Drawing portraits – the most important skills to have

Drawing portraits – the most important skills to have

Question from Madelyn

I want to sign up for the Drawing Academy course because I can’t draw portraits.

I downloaded a bunch of faces – all ages, genders and ethnicity, with and without hair. I tried to print them out as close as possible in size to real faces. Then I take one, stick it up on the wall and try to draw it freehand. Then I check by measuring with a stick. When I think I’m done, and when I think I’ve done all I can do, I take the photo off the wall and put it right next to my drawing. Every single time, something or other is off—the mouth, the nose, the shape of the face… I put the download on a sunny window and put my drawing on top to see if they match. The locations of the features are right on target, but the nuances are always off. I have to erase and fix, erase and fix, over and over.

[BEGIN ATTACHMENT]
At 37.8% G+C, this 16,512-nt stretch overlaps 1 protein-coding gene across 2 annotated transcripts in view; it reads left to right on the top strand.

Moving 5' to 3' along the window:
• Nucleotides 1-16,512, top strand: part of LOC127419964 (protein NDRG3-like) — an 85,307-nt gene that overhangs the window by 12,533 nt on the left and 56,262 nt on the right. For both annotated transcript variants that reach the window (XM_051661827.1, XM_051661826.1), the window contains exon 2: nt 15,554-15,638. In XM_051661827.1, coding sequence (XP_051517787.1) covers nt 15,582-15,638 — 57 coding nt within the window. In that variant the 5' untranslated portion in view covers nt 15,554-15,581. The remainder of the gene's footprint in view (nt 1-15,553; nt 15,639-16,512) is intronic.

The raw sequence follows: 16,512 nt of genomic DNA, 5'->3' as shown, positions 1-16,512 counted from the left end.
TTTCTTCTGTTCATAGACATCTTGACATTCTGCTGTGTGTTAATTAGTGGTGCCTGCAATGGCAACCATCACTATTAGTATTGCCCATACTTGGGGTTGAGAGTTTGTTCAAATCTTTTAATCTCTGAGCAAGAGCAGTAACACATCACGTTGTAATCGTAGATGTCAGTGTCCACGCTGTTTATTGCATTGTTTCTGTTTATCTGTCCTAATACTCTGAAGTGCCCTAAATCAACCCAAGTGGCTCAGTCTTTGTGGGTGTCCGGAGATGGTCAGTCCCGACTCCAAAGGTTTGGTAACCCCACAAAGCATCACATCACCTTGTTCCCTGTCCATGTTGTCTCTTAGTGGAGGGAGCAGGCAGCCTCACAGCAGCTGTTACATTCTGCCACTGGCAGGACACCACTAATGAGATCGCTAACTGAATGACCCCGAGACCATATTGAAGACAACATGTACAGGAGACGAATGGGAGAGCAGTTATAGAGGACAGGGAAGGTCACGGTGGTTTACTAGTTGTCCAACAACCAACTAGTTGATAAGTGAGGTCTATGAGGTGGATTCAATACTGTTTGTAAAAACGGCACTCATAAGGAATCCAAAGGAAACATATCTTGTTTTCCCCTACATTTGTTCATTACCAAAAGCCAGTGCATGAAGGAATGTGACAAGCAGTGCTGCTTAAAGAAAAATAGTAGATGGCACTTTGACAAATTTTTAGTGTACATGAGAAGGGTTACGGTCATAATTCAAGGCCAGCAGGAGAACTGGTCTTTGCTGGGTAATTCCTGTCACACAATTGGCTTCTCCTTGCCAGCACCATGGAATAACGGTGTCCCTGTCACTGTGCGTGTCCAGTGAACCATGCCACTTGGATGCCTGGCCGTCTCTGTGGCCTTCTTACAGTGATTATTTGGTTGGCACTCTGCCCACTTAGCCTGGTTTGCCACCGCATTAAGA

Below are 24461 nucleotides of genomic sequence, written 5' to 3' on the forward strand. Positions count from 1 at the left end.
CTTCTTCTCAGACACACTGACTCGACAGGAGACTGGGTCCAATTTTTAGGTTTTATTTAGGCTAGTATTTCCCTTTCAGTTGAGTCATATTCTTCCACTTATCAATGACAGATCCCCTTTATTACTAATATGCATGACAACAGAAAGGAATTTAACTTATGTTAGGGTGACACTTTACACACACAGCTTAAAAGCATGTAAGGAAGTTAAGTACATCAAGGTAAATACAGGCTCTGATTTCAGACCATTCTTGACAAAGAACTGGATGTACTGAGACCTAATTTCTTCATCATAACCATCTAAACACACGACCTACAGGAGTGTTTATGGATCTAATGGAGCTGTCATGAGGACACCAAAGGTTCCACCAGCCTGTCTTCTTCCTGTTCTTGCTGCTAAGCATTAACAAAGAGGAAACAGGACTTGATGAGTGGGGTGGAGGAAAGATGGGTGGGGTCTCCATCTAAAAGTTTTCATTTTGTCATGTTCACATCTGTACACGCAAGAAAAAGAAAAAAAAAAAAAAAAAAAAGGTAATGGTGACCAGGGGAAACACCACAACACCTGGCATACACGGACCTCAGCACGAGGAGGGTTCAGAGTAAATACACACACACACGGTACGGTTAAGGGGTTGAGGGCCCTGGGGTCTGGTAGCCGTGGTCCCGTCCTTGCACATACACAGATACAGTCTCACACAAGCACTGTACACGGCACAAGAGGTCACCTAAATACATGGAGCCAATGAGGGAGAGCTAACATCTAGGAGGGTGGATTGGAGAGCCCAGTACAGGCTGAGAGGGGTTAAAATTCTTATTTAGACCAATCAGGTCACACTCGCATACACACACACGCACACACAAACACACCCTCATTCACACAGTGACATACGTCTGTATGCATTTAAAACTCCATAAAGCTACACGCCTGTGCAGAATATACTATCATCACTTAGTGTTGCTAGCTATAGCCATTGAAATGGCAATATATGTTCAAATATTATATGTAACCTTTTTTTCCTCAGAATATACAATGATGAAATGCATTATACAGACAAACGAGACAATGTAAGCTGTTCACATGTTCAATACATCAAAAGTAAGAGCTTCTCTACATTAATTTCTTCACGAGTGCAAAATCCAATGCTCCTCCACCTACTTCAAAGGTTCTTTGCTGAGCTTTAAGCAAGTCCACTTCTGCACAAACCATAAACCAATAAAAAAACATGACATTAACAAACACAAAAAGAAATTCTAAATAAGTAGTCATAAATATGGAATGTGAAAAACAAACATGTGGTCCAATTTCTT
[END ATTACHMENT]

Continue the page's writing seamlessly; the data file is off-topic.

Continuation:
The end result is that the finished drawing resembles the subject matter, but always something is off. I do one a day. It takes me hours. I’m tired and disgusted. Months I’ve been doing this.

Am I ever going to get to the point where I can sit down, draw a face, and get the right results?

Feedback from Vladimir London, Drawing Academy tutor

Hi Madelyn,

Many thanks for your story. You are not alone; there many self-taught artists who have a burning desire to get better in drawing but fall into the erroneous trap of learning in the wrong way and ending up with frustration.

The way you are learning to draw portraits won’t get you good life drawing skills. Even more important, the more you practice what you do, the harder it will be to draw portraits from life or imagination.

Here’s why.

Drawing portraits from life requires a completely different set of skills. What you do is called “copying.” You are drawing what you see on a flat photograph instead of drawing what you know about a human head proportions and anatomy, and this will always result in mistakes.

The fundamental thing missing from your exercise is constructive drawing. Even though you are measuring with a stick and maybe using a triangulation method to plot points and angles of facial features, this is still copying a two-dimensional image.